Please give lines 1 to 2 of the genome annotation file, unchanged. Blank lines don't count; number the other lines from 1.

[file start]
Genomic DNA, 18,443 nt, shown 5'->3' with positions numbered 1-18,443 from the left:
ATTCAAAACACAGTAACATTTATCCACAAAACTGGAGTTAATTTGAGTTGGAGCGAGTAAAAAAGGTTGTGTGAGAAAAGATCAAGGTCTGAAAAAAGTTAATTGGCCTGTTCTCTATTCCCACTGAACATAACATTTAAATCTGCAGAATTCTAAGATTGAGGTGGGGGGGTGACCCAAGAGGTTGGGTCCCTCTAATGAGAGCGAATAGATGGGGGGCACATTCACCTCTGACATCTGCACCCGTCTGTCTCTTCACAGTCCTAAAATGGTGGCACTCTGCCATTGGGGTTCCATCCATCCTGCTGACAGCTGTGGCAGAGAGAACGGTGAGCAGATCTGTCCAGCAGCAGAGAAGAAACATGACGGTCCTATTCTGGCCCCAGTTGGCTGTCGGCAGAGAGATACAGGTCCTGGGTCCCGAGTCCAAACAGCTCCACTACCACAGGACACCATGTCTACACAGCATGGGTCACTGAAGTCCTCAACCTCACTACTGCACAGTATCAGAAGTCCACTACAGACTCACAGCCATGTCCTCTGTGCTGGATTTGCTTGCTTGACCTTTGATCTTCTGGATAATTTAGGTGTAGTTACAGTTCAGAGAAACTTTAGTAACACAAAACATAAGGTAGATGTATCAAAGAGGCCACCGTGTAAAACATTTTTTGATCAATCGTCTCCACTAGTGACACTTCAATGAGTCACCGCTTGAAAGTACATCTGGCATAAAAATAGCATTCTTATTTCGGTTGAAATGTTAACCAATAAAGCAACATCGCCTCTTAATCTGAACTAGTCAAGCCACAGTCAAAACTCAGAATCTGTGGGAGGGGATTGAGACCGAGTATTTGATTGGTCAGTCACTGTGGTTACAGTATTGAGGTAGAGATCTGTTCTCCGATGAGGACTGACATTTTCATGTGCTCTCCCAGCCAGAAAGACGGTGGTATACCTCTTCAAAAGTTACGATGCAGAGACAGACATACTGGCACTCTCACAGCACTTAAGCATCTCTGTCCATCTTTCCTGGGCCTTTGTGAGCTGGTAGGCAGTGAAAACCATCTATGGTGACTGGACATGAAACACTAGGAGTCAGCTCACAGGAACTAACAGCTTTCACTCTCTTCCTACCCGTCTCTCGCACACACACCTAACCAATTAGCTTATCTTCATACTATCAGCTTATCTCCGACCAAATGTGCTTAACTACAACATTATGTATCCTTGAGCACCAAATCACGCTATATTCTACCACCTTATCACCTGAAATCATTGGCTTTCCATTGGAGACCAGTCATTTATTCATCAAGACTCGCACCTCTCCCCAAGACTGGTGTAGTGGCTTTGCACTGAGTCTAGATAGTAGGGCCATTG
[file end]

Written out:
Genomic DNA, 18,443 nt, shown 5'->3' with positions numbered 1-18,443 from the left:
ATTCAAAACACAGTAACATTTATCCACAAAACTGGAGTTAATTTGAGTTGGAGCGAGTAAAAAAGGTTGTGTGAGAAAAGATCAAGGTCTGAAAAAAGTTAATTGGCCTGTTCTCTATTCCCACTGAACATAACATTTAAATCTGCAGAATTCTAAGATTGAGGTGGGGGGGTGACCCAAGAGGTTGGGTCCCTCTAATGAGAGCGAATAGATGGGGGGCACATTCACCTCTGACATCTGCACCCGTCTGTCTCTTCACAGTCCTAAAATGGTGGCACTCTGCCATTGGGGTTCCATCCATCCTGCTGACAGCTGTGGCAGAGAGAACGGTGAGCAGATCTGTCCAGCAGCAGAGAAGAAACATGACGGTCCTATTCTGGCCCCAGTTGGCTGTCGGCAGAGAGATACAGGTCCTGGGTCCCGAGTCCAAACAGCTCCACTACCACAGGACACCATGTCTACACAGCATGGGTCACTGAAGTCCTCAACCTCACTACTGCACAGTATCAGAAGTCCACTACAGACTCACAGCCATGTCCTCTGTGCTGGATTTGCTTGCTTGACCTTTGATCTTCTGGATAATTTAGGTGTAGTTACAGTTCAGAGAAACTTTAGTAACACAAAACATAAGGTAGATGTATCAAAGAGGCCACCGTGTAAAACATTTTTTGATCAATCGTCTCCACTAGTGACACTTCAATGAGTCACCGCTTGAAAGTACATCTGGCATAAAAATAGCATTCTTATTTCGGTTGAAATGTTAACCAATAAAGCAACATCGCCTCTTAATCTGAACTAGTCAAGCCACAGTCAAAACTCAGAATCTGTGGGAGGGGATTGAGACCGAGTATTTGATTGGTCAGTCACTGTGGTTACAGTATTGAGGTAGAGATCTGTTCTCCGATGAGGACTGACATTTTCATGTGCTCTCCCAGCCAGAAAGACGGTGGTATACCTCTTCAAAAGTTACGATGCAGAGACAGACATACTGGCACTCTCACAGCACTTAAGCATCTCTGTCCATCTTTCCTGGGCCTTTGTGAGCTGGTAGGCAGTGAAAACCATCTATGGTGACTGGACATGAAACACTAGGAGTCAGCTCACAGGAACTAACAGCTTTCACTCTCTTCCTACCCGTCTCTCGCACACACACCTAACCAATTAGCTTATCTTCATACTATCAGCTTATCTCCGACCAAATGTGCTTAACTACAACATTATGTATCCTTGAGCACCAAATCACGCTATATTCTACCACCTTATCACCTGAAATCATTGGCTTTCCATTGGAGACCAGTCATTTATTCATCAAGACTCGCACCTCTCCCCAAGACTGGTGTAGTGGCTTTGCACTGAGTCTAGATAGTAGGGCCATTG